Gingajava, a tangle pattern by Donald Wilka CZT, is not a pattern I’m familiar with, though I think I tackled a fragment similar to this when I did a few fragments in one go a few days ago.
It’s an interesting fragment, and does lend it’s self to variations fairly well. However, to keep the essence of the tangle, not as many as I’d thought.
Having said that, my creative mind isn’t firing on all four cylinders this morning; one at best I think. So, this fragment does deserve another look at at another time.
Beyond the fragments of your imagination challenge…
Just two more fragments to do in this year’s #FYIC2022 challenge. So, my mind is turning towards what next.
These challenges are fun. They give me a defined task to do each day. I find that really helpful as I’m not very good at motivating myself at the best of times.
So, I’m not sure what to do next … not just in terms of projects for my business, but videos and social media posts.
It’s always a funny feeling I have at the end of a challenge, project, commission, contract – there’s a sense of accomplishment, but there’s also a kind of sadness, emptiness, that it has come to an end.
I’ll figure it out; I usually do. But for today, I really do need to put my head down and have a sleep. I didn’t get a good night’s sleep last night and my attention is straying way too much. That also means it’s not a good time to come to decisions about what to do next, other than give my mind a chance to rest.
DooDah is a tangle pattern I use fairly regularly in my entangled drawings. It has an elegance of simplicity.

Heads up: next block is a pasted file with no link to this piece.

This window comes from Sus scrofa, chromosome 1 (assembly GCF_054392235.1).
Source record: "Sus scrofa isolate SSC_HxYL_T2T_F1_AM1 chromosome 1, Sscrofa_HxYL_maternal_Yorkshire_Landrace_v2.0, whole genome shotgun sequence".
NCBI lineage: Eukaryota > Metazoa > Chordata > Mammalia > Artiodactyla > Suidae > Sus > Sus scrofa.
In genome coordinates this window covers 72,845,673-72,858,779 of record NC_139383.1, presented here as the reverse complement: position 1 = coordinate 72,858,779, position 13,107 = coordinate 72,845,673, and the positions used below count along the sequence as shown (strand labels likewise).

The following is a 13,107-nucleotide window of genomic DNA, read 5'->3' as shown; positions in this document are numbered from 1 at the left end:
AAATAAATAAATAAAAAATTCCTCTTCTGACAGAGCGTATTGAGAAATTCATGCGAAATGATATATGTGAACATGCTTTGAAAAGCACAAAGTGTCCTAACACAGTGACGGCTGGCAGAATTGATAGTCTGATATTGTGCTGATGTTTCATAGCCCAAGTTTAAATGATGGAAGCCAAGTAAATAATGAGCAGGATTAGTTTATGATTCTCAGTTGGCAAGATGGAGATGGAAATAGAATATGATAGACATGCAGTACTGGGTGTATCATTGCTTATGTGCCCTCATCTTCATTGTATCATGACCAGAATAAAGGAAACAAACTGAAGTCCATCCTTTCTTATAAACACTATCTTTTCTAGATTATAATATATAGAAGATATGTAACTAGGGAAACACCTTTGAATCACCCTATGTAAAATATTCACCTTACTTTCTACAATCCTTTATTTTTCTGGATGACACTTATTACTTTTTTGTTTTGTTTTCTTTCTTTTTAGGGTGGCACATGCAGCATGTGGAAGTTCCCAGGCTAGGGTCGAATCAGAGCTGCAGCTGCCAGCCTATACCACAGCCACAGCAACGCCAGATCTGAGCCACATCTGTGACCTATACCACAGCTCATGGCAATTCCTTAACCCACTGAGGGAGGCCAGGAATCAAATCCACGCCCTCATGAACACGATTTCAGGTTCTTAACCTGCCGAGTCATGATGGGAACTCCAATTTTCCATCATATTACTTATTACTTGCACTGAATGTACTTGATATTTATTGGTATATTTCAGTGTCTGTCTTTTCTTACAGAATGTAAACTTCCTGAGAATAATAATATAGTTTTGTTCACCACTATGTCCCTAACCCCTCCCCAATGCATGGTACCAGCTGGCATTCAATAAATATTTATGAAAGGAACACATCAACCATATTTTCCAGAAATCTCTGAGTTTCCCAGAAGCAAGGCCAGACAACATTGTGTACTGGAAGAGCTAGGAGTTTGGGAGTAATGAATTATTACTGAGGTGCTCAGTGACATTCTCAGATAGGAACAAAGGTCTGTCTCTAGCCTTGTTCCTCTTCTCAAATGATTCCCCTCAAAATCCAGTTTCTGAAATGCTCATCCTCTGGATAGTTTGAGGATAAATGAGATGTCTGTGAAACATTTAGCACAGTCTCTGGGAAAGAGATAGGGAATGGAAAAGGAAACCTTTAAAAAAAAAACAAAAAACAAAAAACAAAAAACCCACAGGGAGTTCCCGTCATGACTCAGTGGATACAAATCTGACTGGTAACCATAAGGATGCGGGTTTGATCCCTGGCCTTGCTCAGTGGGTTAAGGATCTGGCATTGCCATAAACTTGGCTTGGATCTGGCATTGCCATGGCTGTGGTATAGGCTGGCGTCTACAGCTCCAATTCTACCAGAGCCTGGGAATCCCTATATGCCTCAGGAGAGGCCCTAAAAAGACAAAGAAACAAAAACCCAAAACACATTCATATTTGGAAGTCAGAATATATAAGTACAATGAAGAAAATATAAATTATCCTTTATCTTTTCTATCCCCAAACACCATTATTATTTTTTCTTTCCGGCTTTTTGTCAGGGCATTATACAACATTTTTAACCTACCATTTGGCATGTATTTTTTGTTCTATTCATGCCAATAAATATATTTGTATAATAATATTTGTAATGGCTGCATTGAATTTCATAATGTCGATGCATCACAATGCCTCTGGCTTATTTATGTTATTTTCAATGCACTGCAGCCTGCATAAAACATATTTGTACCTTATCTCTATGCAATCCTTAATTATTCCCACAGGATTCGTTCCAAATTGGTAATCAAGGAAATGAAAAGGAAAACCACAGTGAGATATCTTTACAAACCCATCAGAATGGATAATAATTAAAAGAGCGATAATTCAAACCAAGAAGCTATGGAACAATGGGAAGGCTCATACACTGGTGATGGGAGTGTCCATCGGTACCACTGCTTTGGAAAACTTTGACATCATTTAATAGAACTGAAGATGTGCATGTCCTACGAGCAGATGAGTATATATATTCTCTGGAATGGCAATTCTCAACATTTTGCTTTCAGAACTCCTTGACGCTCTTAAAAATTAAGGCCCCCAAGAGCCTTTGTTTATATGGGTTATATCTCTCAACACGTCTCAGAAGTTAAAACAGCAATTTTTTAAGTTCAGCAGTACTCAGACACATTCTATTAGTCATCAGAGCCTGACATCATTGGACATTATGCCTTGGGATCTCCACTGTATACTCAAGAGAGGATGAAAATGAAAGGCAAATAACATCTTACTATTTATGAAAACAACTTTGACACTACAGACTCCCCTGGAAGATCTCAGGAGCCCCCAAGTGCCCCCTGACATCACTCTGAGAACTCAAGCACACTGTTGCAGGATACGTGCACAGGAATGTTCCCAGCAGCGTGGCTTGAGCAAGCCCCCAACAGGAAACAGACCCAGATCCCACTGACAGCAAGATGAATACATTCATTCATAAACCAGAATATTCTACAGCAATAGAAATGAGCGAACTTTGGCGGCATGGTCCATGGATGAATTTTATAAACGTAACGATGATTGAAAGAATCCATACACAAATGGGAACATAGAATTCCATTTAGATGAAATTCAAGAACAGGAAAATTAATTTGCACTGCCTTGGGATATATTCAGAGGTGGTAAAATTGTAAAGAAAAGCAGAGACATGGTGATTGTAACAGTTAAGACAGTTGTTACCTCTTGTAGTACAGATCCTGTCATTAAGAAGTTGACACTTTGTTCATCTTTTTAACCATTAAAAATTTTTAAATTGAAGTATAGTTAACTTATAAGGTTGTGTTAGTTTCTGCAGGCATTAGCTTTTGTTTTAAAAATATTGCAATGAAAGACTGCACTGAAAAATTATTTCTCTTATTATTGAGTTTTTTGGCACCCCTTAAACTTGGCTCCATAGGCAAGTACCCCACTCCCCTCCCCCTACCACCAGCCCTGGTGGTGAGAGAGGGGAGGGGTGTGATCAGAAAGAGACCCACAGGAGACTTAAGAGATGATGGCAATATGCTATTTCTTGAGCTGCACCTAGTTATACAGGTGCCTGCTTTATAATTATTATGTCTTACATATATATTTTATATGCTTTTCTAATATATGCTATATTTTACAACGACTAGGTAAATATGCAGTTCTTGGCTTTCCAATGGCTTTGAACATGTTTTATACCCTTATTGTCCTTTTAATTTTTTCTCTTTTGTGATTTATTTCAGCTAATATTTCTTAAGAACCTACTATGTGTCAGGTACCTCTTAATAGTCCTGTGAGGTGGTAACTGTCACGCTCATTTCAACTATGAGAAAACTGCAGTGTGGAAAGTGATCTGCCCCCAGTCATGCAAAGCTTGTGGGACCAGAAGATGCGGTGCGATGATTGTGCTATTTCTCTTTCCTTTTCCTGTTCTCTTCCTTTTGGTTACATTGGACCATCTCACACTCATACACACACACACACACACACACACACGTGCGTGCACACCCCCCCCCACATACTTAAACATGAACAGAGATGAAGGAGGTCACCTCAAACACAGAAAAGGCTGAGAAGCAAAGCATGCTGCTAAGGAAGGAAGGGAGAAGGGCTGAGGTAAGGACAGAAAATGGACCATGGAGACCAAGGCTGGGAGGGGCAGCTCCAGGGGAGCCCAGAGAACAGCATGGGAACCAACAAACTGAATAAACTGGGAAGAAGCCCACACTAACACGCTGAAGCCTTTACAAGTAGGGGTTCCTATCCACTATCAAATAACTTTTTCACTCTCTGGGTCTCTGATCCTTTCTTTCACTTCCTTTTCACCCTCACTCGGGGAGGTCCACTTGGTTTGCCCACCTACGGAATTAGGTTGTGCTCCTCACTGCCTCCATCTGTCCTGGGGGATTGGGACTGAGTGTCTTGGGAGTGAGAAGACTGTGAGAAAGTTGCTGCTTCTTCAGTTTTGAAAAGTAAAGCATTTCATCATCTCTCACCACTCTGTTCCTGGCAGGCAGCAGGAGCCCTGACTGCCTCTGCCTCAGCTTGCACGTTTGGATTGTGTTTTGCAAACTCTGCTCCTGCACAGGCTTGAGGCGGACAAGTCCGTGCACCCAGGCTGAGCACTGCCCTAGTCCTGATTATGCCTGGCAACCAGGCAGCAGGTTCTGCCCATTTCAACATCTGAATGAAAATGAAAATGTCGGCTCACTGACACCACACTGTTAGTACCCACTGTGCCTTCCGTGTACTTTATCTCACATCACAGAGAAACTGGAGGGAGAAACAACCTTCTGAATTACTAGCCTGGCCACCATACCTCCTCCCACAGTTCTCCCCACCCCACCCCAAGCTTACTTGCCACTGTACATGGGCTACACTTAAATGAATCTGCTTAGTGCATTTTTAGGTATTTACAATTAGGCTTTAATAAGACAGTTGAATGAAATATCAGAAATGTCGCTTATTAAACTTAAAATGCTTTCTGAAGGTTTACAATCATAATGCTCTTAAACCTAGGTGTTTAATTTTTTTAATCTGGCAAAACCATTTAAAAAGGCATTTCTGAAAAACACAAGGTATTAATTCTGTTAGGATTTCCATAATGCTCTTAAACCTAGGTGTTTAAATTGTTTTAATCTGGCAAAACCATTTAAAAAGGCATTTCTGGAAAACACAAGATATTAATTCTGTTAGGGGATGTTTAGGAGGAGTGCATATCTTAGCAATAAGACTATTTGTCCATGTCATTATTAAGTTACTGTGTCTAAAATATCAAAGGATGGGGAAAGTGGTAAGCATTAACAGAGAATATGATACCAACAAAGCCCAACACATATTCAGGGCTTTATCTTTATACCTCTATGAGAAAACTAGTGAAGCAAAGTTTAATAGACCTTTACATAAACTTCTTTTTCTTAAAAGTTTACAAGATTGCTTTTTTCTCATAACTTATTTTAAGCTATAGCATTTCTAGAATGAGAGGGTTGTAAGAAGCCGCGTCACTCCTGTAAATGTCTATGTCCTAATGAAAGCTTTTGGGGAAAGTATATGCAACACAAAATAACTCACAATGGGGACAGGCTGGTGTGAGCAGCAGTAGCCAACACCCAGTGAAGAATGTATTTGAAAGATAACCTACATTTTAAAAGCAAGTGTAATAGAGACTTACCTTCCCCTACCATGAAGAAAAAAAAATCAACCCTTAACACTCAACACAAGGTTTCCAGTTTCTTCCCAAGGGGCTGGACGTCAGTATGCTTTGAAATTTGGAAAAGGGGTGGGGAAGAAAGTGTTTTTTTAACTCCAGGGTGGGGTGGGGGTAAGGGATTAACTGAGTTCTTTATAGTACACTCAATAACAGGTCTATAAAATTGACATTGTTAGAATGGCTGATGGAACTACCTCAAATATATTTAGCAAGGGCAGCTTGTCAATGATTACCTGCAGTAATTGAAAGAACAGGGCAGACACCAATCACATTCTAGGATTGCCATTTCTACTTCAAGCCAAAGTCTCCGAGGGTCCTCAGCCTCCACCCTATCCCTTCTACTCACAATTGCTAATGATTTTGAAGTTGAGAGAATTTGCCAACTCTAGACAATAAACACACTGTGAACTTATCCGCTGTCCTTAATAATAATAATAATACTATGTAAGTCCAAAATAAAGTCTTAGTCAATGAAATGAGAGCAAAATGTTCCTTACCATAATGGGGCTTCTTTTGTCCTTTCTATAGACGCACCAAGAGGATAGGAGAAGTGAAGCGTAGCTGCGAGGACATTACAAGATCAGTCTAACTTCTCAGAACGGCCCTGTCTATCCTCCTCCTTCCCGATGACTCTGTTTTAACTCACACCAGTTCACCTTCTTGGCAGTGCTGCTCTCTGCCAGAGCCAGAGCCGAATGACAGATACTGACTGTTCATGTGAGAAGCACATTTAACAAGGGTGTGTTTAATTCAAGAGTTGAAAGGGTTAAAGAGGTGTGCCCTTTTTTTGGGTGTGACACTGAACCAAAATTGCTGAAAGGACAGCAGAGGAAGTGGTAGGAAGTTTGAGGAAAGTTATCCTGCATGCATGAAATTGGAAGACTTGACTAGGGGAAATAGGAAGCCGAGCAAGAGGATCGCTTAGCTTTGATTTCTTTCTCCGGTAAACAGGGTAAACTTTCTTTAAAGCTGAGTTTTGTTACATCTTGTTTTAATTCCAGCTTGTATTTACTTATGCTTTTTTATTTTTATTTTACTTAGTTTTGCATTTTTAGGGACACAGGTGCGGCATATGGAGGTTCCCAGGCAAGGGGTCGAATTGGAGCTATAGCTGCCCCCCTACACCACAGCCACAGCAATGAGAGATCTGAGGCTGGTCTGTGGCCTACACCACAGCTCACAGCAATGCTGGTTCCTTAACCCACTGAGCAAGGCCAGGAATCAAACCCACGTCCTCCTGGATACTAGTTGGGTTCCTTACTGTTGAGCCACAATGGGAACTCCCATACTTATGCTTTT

Having said that, when I saw it in a fragment form I thought, “What on earth…”. I had very little idea of what would transpire. I felt it’s simplicity of construction would result in limitations. And to an extent, that is true. However, I do think I came up with some variations that were true to the way Doodah is constructed, others are deviations from that to a degree.
Adding shadow helped to bring life to the fragments, and sparked off further ideas. So at the last knockings of today’s video, I had a flurry of ideas to add to this page. These were more like aide memoire rather than polished fragments, or indeed borders. But they’re now noted down for possible future use.
I’m learning with these pattern, or fragment, explorations to expect the unexpected, especially when I think I have no more ideas!
Every single fragment in this year’s Fragments of Your Imagination Challenge has been lovely, and Gamusinos by Oswaldo Burbanos CZT is no exception. I had a relaxing, enjoyable time coming up with a page of variations for this fragment.